— Photograph by Raymond Wong

For Google, there’s no going back to the pre-computational photography days. The future of smartphone photography — at least with the Pixel 8 and 8 Pro — is more AI camera features to help get the perfect shot. A photo of a moment that may not be “real” thanks to all the AI processing or editing that can be applied.

We’re navigating toward the choppy waters of what’s real and what isn’t with AI photography, but we can’t deny the convenience that some of these features provide.

Google says its Best Take, Magic Editor and Audio Magic Eraser features will be available on its Pixel 8 smartphones as soon as October 12. Other powerful features like Video Boost and Zoom Enhance are coming later.

What do all of these features do? Let’s break it down.


It’s always a nightmare to get everyone in the group selfie to sync up their smiles for that perfect shot. With Best Take, you can snap a handful of back-to-back selfies and retroactively choose the expression you want for each individual face.

It’s essentially image blending with a few taps and a much more user-friendly and intuitive design. While this has always been available through photo editing software like Adobe Photoshop, Best Take’s simple controls put this power in the hands of all Pixel 8 owners.


Google’s Video Boost will be coming exclusively to Pixel 8 Pro in December. As implied by the name, the feature applies Google’s HDR+ tech for its photos to your videos. When you record a high-quality video, you’ll still get the video immediately, but it’ll also upload into Google’s cloud where it’s run through some computational photography magic.

With Video Boost, Google says processing a one-minute video at 30 fps is the same as processing 1,800 photos. Videos run through Video Boost not only have wider dynamic range than the original footage, but they’re also stabilized.


Like Video Boost, Zoom Enhance is expected to arrive later on the Pixel 8 Pro. With this feature, you can zoom in on a photo you’ve already taken and crop it however you want. Even more, Zoom Enhance uses generative AI to make your cropped photo look less zoomed in by sharpening the details.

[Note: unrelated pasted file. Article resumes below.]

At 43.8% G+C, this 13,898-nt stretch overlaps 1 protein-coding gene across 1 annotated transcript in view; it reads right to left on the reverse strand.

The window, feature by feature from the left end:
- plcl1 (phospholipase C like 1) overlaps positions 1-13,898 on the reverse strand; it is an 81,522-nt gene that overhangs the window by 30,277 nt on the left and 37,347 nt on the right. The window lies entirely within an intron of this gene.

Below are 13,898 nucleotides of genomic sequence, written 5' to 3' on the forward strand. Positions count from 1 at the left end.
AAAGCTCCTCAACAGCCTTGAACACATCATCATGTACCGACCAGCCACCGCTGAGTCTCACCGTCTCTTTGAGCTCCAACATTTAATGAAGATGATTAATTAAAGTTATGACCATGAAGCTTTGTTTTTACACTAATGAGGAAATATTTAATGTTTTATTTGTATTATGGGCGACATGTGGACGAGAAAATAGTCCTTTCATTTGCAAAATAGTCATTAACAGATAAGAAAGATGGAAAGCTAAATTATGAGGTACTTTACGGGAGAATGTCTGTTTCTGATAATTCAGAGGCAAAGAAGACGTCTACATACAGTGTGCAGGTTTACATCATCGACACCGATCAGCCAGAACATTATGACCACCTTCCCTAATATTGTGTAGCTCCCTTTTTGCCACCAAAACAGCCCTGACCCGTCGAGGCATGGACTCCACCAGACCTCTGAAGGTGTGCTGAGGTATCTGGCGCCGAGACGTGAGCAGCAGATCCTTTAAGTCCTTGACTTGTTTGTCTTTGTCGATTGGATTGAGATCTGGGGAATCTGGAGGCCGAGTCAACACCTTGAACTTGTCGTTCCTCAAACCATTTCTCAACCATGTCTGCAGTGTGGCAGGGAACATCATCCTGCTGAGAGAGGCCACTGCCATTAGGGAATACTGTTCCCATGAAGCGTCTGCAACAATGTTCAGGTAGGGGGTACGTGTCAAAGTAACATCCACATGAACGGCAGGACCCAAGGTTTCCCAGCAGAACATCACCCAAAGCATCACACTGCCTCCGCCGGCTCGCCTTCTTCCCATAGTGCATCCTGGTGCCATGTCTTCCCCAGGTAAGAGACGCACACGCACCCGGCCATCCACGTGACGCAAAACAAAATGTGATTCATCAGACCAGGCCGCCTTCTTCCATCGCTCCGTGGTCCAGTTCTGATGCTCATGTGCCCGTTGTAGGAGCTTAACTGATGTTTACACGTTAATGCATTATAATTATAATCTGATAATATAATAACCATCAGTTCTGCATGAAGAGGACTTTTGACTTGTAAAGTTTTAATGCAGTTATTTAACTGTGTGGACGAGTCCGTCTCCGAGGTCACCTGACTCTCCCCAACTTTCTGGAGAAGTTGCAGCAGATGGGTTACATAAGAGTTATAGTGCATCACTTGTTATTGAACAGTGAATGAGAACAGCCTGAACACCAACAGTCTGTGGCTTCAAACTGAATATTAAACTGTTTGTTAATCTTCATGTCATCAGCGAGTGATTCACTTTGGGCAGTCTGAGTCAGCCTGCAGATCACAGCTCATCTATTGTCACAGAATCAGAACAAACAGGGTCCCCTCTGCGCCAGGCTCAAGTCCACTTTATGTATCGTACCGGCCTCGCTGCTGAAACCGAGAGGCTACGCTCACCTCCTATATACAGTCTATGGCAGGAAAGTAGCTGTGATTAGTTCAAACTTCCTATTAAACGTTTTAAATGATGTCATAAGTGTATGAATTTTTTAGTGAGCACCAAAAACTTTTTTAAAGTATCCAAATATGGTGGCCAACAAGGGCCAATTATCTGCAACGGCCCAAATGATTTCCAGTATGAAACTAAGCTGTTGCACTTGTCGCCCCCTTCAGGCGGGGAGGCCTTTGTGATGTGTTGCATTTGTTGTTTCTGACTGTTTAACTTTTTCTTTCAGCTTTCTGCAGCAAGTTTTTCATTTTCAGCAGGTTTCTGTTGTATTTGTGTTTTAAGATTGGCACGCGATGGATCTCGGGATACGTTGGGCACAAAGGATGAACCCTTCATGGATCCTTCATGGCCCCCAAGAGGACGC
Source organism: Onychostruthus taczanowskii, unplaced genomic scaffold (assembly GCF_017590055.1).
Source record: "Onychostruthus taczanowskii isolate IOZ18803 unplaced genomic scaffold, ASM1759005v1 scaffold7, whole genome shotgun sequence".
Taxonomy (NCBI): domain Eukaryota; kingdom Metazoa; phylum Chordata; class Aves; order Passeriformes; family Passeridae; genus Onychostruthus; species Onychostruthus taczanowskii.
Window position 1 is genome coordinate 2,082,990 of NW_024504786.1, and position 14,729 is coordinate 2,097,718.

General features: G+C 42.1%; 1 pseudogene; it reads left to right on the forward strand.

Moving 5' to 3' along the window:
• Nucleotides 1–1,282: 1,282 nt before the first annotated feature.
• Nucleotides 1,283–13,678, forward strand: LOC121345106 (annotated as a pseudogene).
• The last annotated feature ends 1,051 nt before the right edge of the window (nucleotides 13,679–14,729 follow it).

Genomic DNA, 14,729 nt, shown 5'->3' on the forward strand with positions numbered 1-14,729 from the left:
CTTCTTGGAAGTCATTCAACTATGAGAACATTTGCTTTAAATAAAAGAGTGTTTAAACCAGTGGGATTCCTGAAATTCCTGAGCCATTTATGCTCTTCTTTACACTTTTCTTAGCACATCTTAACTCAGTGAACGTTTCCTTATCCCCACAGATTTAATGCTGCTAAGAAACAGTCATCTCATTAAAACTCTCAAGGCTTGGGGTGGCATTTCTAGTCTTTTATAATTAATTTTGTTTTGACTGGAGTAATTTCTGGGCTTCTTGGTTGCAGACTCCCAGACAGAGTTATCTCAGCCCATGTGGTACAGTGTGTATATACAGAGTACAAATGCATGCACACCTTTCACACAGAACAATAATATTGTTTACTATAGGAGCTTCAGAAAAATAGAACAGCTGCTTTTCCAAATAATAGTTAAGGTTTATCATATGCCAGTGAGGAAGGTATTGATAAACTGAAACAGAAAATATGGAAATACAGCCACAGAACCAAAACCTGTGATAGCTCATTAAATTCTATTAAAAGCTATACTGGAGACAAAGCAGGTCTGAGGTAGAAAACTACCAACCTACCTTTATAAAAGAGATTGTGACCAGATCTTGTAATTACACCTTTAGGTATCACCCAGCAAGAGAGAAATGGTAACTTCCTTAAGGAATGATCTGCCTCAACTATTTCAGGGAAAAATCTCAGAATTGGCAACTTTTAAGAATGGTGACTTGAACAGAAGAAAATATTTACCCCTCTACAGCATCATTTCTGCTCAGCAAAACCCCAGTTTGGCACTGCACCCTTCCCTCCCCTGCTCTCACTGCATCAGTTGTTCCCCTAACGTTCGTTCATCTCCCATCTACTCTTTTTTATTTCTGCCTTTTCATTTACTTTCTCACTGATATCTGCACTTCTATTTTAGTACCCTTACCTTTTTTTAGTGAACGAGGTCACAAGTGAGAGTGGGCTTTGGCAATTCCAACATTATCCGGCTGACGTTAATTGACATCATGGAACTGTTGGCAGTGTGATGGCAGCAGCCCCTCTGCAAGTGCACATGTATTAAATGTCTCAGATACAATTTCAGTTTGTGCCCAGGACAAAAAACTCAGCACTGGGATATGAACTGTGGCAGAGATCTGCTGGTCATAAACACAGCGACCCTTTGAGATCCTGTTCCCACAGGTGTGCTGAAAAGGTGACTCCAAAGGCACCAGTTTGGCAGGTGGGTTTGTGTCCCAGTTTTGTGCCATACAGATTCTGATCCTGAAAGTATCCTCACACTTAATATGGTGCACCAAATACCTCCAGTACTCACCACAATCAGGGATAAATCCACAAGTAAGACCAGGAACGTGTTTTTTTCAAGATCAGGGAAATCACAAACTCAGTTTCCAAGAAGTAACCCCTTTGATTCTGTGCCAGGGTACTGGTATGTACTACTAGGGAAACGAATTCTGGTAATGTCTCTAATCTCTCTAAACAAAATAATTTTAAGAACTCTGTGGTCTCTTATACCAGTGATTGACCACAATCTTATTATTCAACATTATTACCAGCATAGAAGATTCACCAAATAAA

Google claims it works just like CSI’s fictional “zoom and enhance” technology that magically adds details to a low-res image when it’s enlarged. Basically, it’s just image upscaling, which isn’t perfect, but can product decent results.


With Audio Magic Eraser, the Pixel 8 and 8 Pro can use machine learning models to identify background noises like people talking, music, or wind, and sort them into layers that you can adjust individually. Once you’ve lowered the background noise, you’re left with the audio you want to hear. It looks pretty neat.


While Google previously introduced Magic Editor and Guided Frame, there are some improvements that are worth noting. Magic Editor, a Google Photos feature included with a Google One subscription, is in its early phases, but it lets you quickly doctor an image to your liking. Using generative AI, you can tap or circle what you want to edit, then drag to reposition something or pinch to resize it. Magic Editor also has contextual suggestions that can improve lighting and background, even working its magic by swapping out a gray sky for a golden sunset.

Guided Frame was first seen on the Pixel 7 and 7 Pro, but it’s been updated to work with both front and rear cameras. While it was meant to help visually impaired users snap selfies, it can now recognize more than just human faces, including dogs, dinner, and documents.


Out of all these AI features, Pro Control feels the most anti-AI. Still, even as you manually finetune your photo with Pro Controls, Google’s HDR+ computational photography tech is still enabled throughout.

With Pro Control, you can tweak the manual controls like white balance, exposure, focus, shutter speed, and ISO. Much like shooting in manual on traditional cameras, you get more say over what your final shot looks like.

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